That's a week today Could anyone help me with a little question? I'm not sure on the meaning of the phrase "That's a week today" in the following context: "How about meeting on Thursday? That's a week today." Does is mean that the suggested meeting will take place exactly in 1 week? Would it be correct to say "That's a week FROM today"? Thanks I found this sentence in the Eglish textbook Face2Face Upper-Intermediate, Cambridge University Press. So it's hard to believe that it can be not a piece of authentic English. Maybe it's specifically British? The conversation goes this way: - Which day are you going? - I'm not sure yet. What do you think? - Well, I've heard it's less busy towards the end of the week. - How about Thursday, then? That's a week today. And further along, one of the conversation partners exclaims : ' Just think, this time next week we'll be walking around the Eden Project Together!'
Jun 28, 2010 6:42 AM
Answers · 7
That's a week today (= one week from now): e.g. The exams start a week today. That's a week tomorrow (= after a week, starting from tomorrow): e.g. They arrive a week tomorrow. You could also say: a week from today, a week from Monday, etc.
June 28, 2010
That is a week today, means a week from today Additon: It is stated in my profile that reading and understanding the English language is more important than grammar. In my understanding, the asker is asking the meaning of " that's a week today". She is not ask for the grammatical mistakes. For this reason, I rated the answers which are in corresponding to the question with a possitive, and the others with a negative.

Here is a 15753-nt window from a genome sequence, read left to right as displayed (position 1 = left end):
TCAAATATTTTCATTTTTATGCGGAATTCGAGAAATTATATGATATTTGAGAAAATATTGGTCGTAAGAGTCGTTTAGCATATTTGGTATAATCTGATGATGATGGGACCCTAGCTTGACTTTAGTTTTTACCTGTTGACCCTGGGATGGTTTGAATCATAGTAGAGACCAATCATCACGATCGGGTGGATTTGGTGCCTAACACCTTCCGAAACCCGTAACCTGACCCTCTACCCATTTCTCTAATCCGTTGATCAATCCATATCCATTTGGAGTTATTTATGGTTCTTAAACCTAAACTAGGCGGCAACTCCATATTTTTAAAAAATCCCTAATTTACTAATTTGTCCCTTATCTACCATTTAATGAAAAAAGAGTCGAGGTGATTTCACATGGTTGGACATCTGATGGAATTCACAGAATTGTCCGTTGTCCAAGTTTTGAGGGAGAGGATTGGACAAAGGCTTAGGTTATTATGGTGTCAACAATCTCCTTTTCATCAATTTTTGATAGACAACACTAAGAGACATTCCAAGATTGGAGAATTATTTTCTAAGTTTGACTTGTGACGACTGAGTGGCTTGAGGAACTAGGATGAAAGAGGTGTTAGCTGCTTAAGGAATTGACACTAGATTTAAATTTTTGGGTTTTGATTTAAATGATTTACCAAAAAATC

June 30, 2010
@ beneperson: I'm sure that 'a week today, a week tomorrow, a week on Monday, a week next Monday, a week this Monday, etc.' are correct expressions. They are British expressions and we do not need any punctuation marks as My Language Tutor said. (You can use Oxford Advanced Learner to check that the information is correct). Also, I already know that the Americans use 'a week from today, a week from Monday, etc.). British people use these expressions too. Therefore, the omission of the preposition 'from' does not change the meaning as MLT said.
June 28, 2010
Google results (Web): "week today" .......... 1,280,000 hits "week from today" ... 9,990,000 hits Try it, scan through the sources of the hits (i.e. American vs UK) and draw your own conclusions. As previously noted, "week today" is NOT used in the U.S. Even MLT's attempt to use it in an opposite sense is a little awkward. We are more likely to say, "It has been a week since ..." when speaking of time already passed.
June 28, 2010
As a native English speaker in the U.S, I have NEVER heard a phrase like "that's a week today" used in place of "that is a week from today." They have two entirely different meanings! Nearly the opposite! :) 1. "That's a week, today" (there should be a comma) means that "today" is the completion of a week. For example, "Today, that's a week that I have not eaten a decent meal." This is not exactly grammatically correct anyway and this phrasing is all wrong..... but, the point is, if you don't say "FROM today" it doesn't mean "FROM today." The omission of the preposition "from" changes the meaning. 2. "That's a week from today" means that it is a week away. This seems to be the intended use. I am unsure why the person you are quoting did not say "from." Hope this helps! :)
June 28, 2010
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